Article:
Ease-of-use, customer service top wish lists. What do CPAs want in a payroll solution? Join the study. Get the answers.
by Rick Telberg
Whether they are offering payroll as a client service or running that process in-house for their firms, CPAs expect more and better from their payroll software and services vendors.
More ease-of-use and better customer service, including updates with tax rate and regulation changes, lead the list of payroll issues most important to professionals in public practice, followed not far behind by cost, of course. Also near the top of the list are security, flexible reporting and integration of payroll with human resources programs and with other payroll-related business operations, according to data streaming into the current survey.
Integration is a particularly critical factor in payroll systems used for a firmâ€™s own operations. â€œLike most businesses, we have to be more productive to be successful,â€ says Fred Dillon, a partner with Simpson & Osborne CPAs in Charleston, W. Va. â€œIt is critically important that we integrate all payroll, HR, benefits and timekeeping solutions into a single suite.â€
Henry Leonard, a partner with CBiz Beatty Satchell in Easton, Md., says that heâ€™d like payroll reporting to integrate with budgeting software.
Public practitioners, who offerâ€”or are considering offeringâ€”payroll as a client service are calling on the vendors to outreach to them with assistance and innovation. CPAs want software thatâ€™s easy to use and flexible enough to let them use it the way that suits them best.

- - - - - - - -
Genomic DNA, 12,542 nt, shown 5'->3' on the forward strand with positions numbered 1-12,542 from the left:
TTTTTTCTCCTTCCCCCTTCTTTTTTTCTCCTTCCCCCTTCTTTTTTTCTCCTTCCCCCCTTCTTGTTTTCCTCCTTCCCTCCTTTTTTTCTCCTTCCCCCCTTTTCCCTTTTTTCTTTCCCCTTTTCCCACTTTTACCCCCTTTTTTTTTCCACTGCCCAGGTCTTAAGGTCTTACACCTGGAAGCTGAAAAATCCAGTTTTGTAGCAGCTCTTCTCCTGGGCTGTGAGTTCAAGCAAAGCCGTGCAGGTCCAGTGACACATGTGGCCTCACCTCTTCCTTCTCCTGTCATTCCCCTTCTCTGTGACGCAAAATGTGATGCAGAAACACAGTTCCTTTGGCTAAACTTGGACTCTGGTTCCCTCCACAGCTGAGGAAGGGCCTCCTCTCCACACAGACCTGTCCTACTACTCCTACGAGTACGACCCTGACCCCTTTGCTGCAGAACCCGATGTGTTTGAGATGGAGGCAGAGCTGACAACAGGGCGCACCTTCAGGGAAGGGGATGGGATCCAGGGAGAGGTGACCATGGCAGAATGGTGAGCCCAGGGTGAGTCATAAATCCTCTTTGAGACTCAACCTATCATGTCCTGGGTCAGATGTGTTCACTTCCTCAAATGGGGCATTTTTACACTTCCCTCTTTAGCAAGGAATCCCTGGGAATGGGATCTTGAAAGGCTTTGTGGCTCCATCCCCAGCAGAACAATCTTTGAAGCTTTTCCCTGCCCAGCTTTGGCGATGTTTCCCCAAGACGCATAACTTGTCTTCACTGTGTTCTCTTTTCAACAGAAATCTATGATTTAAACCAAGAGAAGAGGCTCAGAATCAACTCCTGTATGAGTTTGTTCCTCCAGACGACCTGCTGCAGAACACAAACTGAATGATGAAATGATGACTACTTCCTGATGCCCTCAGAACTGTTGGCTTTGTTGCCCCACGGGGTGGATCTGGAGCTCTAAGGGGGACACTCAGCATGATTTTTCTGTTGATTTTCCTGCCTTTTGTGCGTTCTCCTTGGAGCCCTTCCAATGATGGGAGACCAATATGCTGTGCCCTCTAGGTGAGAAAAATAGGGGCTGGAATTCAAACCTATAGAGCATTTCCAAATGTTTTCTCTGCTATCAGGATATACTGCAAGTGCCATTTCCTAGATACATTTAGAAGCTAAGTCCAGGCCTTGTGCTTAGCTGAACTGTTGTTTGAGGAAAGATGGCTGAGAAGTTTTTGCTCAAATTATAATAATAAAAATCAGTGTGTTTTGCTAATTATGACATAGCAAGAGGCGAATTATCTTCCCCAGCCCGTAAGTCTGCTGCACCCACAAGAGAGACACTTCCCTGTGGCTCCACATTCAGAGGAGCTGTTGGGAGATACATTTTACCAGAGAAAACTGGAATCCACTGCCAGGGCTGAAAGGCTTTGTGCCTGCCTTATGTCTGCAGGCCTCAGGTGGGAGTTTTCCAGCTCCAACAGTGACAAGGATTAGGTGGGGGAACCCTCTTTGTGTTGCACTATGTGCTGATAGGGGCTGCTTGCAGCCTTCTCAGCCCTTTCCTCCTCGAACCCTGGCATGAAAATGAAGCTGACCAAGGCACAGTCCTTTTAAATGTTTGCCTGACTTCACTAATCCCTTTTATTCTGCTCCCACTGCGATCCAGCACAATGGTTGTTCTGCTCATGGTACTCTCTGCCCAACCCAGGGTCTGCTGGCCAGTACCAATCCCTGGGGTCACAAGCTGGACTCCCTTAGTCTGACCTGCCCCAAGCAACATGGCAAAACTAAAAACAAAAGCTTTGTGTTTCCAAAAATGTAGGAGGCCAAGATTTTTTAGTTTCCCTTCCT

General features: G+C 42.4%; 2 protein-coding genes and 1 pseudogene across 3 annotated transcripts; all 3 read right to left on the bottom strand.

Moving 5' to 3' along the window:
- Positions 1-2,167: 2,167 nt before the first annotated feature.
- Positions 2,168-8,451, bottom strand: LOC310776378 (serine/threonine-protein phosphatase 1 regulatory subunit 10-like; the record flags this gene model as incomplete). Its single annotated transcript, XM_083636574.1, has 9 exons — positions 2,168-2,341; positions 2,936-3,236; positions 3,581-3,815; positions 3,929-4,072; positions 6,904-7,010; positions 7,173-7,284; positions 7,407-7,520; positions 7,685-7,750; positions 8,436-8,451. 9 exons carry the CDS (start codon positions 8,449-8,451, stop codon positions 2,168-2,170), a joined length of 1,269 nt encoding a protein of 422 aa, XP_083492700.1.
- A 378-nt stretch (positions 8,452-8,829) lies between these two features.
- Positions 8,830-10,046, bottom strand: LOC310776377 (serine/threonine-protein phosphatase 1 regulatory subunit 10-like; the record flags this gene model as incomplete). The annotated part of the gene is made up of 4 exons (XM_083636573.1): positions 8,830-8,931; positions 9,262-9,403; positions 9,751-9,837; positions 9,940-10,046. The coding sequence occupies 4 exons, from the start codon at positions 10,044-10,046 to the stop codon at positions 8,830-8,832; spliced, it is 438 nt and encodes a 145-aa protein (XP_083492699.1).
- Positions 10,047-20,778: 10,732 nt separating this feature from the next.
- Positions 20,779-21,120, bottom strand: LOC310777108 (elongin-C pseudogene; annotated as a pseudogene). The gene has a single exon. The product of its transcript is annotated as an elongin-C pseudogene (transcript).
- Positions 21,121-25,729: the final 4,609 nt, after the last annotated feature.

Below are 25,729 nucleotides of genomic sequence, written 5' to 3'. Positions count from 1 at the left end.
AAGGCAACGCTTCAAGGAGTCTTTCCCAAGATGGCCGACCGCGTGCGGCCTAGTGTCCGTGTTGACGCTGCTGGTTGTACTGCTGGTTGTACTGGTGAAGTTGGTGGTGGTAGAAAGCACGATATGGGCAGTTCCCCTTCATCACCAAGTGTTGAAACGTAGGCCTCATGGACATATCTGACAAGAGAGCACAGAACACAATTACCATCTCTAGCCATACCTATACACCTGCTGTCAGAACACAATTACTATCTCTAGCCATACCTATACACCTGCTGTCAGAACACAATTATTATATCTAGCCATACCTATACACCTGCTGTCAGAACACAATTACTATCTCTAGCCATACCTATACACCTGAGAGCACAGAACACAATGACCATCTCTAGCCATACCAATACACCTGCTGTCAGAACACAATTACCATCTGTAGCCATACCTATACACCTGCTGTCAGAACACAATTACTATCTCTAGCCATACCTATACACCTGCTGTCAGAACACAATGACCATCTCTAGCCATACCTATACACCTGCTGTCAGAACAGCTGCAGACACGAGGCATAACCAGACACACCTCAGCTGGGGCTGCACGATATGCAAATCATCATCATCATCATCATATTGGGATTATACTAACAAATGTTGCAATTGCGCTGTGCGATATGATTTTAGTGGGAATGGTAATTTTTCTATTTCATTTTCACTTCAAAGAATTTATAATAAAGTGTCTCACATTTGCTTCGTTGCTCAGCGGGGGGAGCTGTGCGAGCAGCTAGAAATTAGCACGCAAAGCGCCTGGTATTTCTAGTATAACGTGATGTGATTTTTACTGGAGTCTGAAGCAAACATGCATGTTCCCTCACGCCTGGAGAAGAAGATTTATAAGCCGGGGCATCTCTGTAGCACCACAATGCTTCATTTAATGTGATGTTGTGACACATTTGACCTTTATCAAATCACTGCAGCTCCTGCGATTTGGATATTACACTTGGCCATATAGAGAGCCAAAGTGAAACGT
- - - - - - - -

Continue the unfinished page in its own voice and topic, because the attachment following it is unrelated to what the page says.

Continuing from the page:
â€œI need more sources of revenue; adding payroll in combination with flex plans, retirement plans and financial advisory services is a must,â€ says Edward Greenlee, a sole practitioner in Rowlett, Texas. Heâ€™s looking a for a payroll software vendor that can also provide him access to related financial product and a payroll system that integrates with human resources, flexible benefits and administration software systems.
Chris Johnson, a sole practitioner financial planner in Newton, Iowa, would like the ability to prepare past yearsâ€™ payroll tax returns.
A small firm practitioner, who asked not to be unidentified, wishes that her payroll vendor would come up with â€œone system that will adapt to all clients.â€ Denny Denham, a Houston sole practitioner, adds that, rather than maintaining payroll on a separate database, it should be made part of the company's main database.
In terms of cost, Douglas Cohen, a sole practitioner in Boca Raton, Fla., would like to see his vendor reduce costs enough to enable him to provide his customers with direct payroll deposits free of charge. Likewise, James Farrell, a sole practitioner in Springfield, Mass., would like his vendor to make it easier to handle direct deposits.
Among the practitioners calling for better customer support, one senior partner suggests that payroll vendors produce client newsletters with information about changing payroll and tax regulations. Separately, Cathy Craig, an enrolled agent in San Clemente, Calif., notes that â€œthe benefitsâ€”other retirement system issues that Congress keeps passingâ€”need to be constantly explained to laypeople as well as accounting professionals.â€
Aneta Turner, managing partner of S. William Rushay CPA & Associates in Reynoldsburg, Ohio, wants some help in â€œhaving the client understand the importance of having their CPA firm prepare their payroll.â€
Meanwhile, payroll companiesâ€™ existing service shortfalls are hitting public firm staffers hardest. Sue Bennett, a staffer at Shealy Group in Mansfield, Ohio, echoes a common refrain about calling payroll customer support: â€œI usually get voice mail and have to wait to call back.â€
The vendors who answer the phone and listen to these concerns are earning CPAsâ€™ support.
[First published by the AICPA]